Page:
The Maritime History of the Great Lakes
British Whig (Kingston, ON), 20 Jul 1905

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For Remnants of Scout Buoy Explosion.

The government tug Reserve and derrick, in charge of Capt. Sughrue, of this city, was here yesterday and today making search for remnants of the steamer Scout buoys, and the remains of the late Evan Guillard, of Morrisburg, who was blown to his death by the explosion. The widow of the deceased had asked the marine department to try and recover the remnant of her husband's body, of which some pieces were found just after the catastrophe. At the time, it was uncertain to what body these pieces belonged, but since the finding of the remains of Capt. Couillard, there was no longer any doubt but that they were part of the unfortunate Morrisburg man. The pieces found last April were carefully buried at the time. Various reports reached the marine department about several grappling parties having caught onto something heavy out opposite the government dry dock, which was thought to be the cage of one of the buoys.

The department decided to send the tug Reserve here to search, and the crew was engaged yesterday and this morning, dragging the harbor from Craig's wharf to the yacht club house. Out near the latter place, the grapples caught in some heavy thing which proved to be the heavy iron plates of some old vessel that had been sunk. No trace of cage or body could be found, and Capt. Sughrue discontinued the search, returning this afternoon to Prescott.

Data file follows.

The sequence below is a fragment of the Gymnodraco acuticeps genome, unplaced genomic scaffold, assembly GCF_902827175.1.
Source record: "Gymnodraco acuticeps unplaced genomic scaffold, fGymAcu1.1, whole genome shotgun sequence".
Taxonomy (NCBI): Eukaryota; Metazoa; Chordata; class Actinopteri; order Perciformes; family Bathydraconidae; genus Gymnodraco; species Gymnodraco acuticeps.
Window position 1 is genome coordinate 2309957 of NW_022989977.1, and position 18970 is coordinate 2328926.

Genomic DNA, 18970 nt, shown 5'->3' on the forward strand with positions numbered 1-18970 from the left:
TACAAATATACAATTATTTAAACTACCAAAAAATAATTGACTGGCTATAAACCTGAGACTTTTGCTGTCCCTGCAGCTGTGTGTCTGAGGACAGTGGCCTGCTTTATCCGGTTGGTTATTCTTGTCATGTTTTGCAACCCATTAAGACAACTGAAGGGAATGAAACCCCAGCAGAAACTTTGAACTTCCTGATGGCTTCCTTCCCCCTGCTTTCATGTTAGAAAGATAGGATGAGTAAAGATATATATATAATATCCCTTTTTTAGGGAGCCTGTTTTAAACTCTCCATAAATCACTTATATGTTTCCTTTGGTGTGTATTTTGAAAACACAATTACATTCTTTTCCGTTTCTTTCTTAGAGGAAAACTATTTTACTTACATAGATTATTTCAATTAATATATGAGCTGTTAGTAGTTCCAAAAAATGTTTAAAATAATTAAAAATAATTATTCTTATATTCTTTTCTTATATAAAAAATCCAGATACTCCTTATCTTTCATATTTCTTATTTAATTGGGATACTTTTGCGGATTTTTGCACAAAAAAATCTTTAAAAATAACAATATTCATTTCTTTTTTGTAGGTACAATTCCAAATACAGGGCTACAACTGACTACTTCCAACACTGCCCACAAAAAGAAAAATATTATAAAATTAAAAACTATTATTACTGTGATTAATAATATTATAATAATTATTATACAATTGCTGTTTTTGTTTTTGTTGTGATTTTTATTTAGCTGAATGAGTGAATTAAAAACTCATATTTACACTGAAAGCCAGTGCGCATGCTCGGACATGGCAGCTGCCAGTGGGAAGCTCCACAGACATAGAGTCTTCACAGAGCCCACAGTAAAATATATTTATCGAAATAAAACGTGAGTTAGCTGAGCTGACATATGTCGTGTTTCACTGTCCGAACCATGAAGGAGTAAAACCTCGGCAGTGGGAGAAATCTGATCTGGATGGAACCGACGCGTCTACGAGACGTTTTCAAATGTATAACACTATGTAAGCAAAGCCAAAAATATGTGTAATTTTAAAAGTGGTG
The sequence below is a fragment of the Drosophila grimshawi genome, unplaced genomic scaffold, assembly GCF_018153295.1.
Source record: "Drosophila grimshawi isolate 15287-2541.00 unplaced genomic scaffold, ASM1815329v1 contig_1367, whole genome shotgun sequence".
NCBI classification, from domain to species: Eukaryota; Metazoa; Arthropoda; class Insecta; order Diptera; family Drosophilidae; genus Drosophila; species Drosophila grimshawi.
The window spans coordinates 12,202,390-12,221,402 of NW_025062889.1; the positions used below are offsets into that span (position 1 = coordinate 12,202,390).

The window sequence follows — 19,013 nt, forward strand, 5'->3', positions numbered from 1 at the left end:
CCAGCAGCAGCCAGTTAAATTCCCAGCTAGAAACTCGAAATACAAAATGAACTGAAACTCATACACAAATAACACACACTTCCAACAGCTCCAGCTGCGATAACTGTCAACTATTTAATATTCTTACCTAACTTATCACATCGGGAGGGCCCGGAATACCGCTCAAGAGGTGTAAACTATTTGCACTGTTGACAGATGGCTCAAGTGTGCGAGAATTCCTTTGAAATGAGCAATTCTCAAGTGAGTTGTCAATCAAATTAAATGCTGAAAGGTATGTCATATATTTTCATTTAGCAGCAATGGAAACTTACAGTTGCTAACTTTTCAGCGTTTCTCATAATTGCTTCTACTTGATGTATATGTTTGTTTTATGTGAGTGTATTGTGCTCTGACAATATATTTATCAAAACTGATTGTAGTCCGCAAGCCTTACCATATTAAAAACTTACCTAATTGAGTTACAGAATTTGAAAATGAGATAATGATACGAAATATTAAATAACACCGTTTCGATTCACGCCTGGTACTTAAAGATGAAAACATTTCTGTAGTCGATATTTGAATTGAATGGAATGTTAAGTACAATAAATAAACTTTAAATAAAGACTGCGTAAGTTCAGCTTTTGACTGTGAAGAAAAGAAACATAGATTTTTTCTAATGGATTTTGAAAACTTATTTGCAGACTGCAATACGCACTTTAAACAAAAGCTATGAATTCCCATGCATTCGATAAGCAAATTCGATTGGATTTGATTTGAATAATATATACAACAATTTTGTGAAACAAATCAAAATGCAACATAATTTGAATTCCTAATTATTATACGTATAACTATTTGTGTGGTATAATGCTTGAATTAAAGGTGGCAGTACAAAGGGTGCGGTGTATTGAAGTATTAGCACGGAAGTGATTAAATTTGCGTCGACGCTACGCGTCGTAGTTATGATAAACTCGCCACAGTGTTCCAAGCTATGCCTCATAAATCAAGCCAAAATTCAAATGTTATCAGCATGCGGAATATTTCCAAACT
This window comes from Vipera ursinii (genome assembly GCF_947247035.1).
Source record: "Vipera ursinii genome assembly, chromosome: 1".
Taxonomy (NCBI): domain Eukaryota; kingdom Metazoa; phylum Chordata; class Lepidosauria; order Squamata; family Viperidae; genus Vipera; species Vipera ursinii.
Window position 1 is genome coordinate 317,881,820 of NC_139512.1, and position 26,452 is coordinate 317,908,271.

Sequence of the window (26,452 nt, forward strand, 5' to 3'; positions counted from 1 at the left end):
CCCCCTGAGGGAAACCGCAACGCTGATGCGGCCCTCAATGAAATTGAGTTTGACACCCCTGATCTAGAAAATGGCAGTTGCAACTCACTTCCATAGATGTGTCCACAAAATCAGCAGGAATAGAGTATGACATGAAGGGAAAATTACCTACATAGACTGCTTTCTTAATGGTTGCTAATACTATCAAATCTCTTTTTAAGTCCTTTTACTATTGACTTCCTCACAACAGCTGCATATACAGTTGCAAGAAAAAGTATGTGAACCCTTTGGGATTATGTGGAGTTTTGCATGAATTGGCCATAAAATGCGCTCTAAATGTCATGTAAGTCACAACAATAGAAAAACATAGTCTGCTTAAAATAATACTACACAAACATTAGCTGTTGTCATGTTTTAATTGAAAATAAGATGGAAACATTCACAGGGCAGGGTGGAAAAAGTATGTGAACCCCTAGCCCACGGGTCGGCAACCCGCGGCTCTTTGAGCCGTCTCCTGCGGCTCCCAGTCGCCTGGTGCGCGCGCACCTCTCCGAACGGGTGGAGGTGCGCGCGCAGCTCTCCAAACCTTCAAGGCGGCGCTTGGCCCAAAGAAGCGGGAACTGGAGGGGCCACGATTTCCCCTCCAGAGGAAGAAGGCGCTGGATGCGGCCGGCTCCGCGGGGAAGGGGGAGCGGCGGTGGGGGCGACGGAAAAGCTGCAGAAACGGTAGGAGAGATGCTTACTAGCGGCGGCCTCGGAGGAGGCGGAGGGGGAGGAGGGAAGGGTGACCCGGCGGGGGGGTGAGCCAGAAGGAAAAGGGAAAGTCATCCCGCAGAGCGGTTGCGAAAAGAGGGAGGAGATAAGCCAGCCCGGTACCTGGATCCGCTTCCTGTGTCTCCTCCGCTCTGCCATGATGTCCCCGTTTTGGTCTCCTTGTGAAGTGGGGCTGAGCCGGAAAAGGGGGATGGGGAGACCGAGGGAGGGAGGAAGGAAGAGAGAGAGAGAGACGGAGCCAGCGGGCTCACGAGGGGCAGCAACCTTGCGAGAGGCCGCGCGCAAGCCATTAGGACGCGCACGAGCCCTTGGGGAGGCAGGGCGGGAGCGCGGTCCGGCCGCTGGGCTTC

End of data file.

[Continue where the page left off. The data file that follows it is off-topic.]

The Sir Wilfred Has Been Located.

The big dredge Sir Wilfred, lost in a storm on Lake Ontario on October 6th, 1902, while en route from Toronto to the St. Lawrence, has been located between Newcastle and Port Hope. The dredge is in seventy-eight feet of water, and can be raised, but in the meantime is a menace to navigation. It is two and one half miles from shore, and in the path of vessels going up and down the lake. The dredge can be reached with a pike pole from a small boat, and a heavily laden steamer of the large type might strike the sunken obstruction during rough weather.

The dredge was found by W.W. Sparks, Pickering, who has boats and coal docks at Frenchman's Bay, and has been dragging, when time and weather permitted, during the past couple of years. He would buoy a course and then drag with weighted lines strung between a tug and another small boat. In this way his lines on Tuesday caught on the Sir Wilfred, and when he went to the spot he could see the dredge quite plainly. He thus earns the reward of $500 offered by the Polson company, Toronto, who built the dredge. The company will raise the Sir Wilfred.

Marine Notes.

M.T. company wharf: tug Thomson for Charlotte and Oswego with two light barges; tug Glide up with one light barge.

Swift's: steamer Kingston down; steamer Caspian from Charlotte; steamer Rideau Queen from Ottawa; steamer Hamilton up.

p.8 Rochester, July 20th - Rochester Yacht Club to choose a Canada's Cup defender.

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20 Jul 1905
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  • Ontario, Canada
    Latitude: 44.22976 Longitude: -76.48098
Rick Neilson
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pd [more details]
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Public domain: Copyright has expired according to the applicable Canadian or American laws. No restrictions on use.
Maritime History of the Great Lakes
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British Whig (Kingston, ON), 20 Jul 1905